Another example of the Nevada legislature getting cute with the language of a common law crime. At common law, burglary was defined as:
“the breaking and entering of the dwelling of another in the nighttime with intent to commit a felony”
However, the Nevada legislature changed the statute as evident by the Nevada Supreme Court’s analysis in State v. White.
The Nevada Legislature has moved away from the common law definition of burglary in several respects. The current statute only requires an entry with the intent to commit certain enumerated offenses. State v. Adams, 94 Nev. 503, 505, 581 P.2d 868, 869 (1978). Breaking is no longer an essential element of burglary.Id. Further, the entry does not need to be a forcible entry, nor does the burglary need to occur at night.Hernandez v. State, 118 Nev. 513, 531, 50 P.3d 1100, 1113 (2002); NRS 205.060(1). Also, consent to the entry is not a defense to burglary if the person “acquired the entry with felonious intent.” Barrett v. State, 105 Nev. 361, 364, 775 P.2d 1276, 1277 (1989). While these changes certainly expanded the common law definition of burglary, the common law notion that burglary law is designed to protect a possessory or occupancy right in property remains in effect.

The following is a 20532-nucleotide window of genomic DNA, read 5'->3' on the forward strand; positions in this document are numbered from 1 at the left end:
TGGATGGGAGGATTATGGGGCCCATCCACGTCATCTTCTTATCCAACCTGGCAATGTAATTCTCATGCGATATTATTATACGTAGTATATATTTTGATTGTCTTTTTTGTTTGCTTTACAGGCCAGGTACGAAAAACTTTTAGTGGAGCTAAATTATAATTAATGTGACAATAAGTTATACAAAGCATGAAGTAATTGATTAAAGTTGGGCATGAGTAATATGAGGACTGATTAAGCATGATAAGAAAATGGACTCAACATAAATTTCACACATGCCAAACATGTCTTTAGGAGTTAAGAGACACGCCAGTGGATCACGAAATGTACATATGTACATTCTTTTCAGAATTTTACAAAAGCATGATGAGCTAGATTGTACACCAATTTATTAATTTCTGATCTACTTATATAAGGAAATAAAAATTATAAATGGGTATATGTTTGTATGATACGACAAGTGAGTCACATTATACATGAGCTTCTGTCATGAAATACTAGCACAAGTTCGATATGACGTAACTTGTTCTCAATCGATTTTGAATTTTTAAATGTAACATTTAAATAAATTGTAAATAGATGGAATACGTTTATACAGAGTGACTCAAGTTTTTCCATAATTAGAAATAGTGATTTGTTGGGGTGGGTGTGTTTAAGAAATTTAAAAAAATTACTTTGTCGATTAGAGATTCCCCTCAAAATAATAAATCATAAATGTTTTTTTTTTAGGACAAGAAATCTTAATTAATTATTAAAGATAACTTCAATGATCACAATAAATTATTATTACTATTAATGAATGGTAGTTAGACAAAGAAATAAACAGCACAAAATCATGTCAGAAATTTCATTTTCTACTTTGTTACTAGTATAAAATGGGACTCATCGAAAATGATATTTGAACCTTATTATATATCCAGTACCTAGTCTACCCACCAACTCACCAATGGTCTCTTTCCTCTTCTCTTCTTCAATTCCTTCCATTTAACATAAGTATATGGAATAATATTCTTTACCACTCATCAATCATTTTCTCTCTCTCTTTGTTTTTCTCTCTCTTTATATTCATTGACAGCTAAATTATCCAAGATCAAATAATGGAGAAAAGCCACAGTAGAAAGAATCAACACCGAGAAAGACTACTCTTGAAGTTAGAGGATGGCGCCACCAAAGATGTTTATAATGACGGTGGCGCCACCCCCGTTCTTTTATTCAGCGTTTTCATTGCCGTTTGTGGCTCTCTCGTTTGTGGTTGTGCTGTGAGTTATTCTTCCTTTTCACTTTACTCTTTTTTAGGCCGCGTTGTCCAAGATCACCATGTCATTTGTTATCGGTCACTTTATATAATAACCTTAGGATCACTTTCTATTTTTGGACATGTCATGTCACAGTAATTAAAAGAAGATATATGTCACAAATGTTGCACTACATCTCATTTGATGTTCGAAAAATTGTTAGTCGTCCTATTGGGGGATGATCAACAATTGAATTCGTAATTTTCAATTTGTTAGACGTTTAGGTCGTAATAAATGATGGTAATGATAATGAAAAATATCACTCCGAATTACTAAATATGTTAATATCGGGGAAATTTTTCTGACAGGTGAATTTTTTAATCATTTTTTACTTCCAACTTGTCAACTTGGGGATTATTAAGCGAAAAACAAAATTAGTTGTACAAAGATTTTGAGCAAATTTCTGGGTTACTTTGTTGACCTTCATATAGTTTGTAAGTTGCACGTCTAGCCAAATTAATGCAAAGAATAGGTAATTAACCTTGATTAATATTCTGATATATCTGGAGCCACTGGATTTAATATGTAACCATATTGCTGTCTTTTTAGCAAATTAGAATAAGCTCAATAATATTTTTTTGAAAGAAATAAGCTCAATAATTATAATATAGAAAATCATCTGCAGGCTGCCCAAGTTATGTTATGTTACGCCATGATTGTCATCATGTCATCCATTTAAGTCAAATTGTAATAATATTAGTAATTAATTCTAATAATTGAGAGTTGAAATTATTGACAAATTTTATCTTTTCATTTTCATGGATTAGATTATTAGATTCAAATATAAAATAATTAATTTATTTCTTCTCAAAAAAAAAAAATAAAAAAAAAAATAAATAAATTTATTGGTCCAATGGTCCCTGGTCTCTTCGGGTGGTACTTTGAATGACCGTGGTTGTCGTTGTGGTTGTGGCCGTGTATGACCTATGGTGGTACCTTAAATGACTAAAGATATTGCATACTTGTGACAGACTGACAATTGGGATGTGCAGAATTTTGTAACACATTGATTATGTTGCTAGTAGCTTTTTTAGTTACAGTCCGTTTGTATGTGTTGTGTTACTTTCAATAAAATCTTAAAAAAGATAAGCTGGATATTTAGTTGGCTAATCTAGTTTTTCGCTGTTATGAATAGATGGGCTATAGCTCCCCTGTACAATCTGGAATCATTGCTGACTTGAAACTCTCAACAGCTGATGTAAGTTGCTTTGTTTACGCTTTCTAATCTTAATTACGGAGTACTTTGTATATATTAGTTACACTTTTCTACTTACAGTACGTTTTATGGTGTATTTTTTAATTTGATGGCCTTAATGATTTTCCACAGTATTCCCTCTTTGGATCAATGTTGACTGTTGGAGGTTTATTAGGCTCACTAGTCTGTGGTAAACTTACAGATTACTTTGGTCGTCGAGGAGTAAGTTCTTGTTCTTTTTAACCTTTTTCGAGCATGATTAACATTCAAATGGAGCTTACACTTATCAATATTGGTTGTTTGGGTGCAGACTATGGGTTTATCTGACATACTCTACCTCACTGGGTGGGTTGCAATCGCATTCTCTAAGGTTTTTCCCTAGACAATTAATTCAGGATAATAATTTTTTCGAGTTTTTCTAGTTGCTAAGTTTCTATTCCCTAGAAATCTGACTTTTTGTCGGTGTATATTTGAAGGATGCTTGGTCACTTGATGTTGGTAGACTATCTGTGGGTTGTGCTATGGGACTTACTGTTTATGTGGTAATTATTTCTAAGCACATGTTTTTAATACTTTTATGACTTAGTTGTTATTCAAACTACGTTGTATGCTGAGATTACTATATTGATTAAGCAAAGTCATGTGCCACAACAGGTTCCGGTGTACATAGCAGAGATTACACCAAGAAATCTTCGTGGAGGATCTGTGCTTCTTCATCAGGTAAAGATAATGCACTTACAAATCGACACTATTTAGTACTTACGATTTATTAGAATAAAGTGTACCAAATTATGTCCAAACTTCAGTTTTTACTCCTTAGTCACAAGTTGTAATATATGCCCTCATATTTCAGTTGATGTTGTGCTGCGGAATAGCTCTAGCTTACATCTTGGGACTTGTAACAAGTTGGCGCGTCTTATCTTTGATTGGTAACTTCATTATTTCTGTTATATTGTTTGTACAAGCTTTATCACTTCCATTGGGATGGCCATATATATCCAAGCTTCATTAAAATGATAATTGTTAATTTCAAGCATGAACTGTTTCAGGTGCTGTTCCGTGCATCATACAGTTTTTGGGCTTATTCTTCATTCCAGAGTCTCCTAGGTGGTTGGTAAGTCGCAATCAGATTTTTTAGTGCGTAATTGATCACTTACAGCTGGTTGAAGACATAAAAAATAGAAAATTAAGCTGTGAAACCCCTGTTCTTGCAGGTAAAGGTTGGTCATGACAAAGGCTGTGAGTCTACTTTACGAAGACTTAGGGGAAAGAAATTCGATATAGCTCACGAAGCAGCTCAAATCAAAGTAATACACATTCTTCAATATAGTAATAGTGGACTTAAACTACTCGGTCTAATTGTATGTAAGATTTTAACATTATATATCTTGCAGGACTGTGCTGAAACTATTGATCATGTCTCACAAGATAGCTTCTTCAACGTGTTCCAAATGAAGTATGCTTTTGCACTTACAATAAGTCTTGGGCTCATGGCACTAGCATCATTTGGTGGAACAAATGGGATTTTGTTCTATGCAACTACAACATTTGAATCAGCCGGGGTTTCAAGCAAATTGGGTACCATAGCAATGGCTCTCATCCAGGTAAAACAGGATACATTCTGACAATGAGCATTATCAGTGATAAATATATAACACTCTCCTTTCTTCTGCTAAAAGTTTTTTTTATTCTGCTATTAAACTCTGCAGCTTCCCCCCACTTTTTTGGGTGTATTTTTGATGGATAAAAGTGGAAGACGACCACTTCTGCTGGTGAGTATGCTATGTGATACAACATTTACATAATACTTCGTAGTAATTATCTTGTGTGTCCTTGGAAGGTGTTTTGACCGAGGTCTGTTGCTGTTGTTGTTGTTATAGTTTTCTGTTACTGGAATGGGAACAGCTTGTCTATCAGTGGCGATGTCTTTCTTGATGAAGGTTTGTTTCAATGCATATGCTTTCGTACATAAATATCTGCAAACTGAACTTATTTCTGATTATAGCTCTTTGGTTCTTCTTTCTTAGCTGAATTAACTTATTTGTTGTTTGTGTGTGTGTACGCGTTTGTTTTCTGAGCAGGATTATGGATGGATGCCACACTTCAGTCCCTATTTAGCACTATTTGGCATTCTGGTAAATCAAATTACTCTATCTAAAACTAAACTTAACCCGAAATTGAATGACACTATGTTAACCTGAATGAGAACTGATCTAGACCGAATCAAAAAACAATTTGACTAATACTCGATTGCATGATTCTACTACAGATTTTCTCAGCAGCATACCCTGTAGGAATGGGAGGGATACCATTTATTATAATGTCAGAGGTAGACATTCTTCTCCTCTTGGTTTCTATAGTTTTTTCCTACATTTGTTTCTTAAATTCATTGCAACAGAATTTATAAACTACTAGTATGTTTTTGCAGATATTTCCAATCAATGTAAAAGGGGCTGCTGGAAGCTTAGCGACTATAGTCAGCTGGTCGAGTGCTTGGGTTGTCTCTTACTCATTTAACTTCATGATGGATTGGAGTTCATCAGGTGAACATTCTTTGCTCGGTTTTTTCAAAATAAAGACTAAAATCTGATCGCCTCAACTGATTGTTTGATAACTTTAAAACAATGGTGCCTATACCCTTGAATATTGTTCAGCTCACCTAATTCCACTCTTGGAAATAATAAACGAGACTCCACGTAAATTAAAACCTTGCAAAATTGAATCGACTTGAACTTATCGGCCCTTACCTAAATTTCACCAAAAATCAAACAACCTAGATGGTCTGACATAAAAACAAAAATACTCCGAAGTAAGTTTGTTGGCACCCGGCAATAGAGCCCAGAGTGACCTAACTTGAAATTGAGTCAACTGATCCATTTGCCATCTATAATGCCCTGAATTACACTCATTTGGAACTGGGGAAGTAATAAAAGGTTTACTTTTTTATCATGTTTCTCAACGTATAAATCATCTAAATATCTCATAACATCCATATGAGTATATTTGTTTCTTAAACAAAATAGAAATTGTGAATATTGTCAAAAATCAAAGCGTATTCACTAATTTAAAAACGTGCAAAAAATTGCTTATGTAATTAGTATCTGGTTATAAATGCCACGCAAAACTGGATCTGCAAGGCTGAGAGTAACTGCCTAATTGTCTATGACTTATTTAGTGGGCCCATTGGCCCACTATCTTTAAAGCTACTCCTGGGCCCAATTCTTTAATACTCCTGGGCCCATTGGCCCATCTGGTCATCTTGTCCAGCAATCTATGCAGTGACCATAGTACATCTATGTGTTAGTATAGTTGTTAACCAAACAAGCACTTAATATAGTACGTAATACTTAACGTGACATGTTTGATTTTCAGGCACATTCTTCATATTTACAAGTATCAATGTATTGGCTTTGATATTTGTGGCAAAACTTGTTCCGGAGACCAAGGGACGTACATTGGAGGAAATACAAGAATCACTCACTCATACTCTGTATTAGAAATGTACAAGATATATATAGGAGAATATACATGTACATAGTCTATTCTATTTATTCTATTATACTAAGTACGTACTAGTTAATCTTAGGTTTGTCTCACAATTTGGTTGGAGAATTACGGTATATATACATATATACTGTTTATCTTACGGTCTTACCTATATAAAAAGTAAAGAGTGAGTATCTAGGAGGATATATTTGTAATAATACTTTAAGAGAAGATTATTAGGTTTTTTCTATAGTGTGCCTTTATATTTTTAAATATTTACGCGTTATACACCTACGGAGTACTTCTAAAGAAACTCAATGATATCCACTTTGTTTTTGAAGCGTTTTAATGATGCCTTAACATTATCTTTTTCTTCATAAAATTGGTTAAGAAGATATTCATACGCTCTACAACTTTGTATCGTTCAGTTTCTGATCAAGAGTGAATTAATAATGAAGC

Thank goodness the California Supreme Court was there to guide us back to the common law definition.
Guess any other result would be absurd considering NRS § 200.120.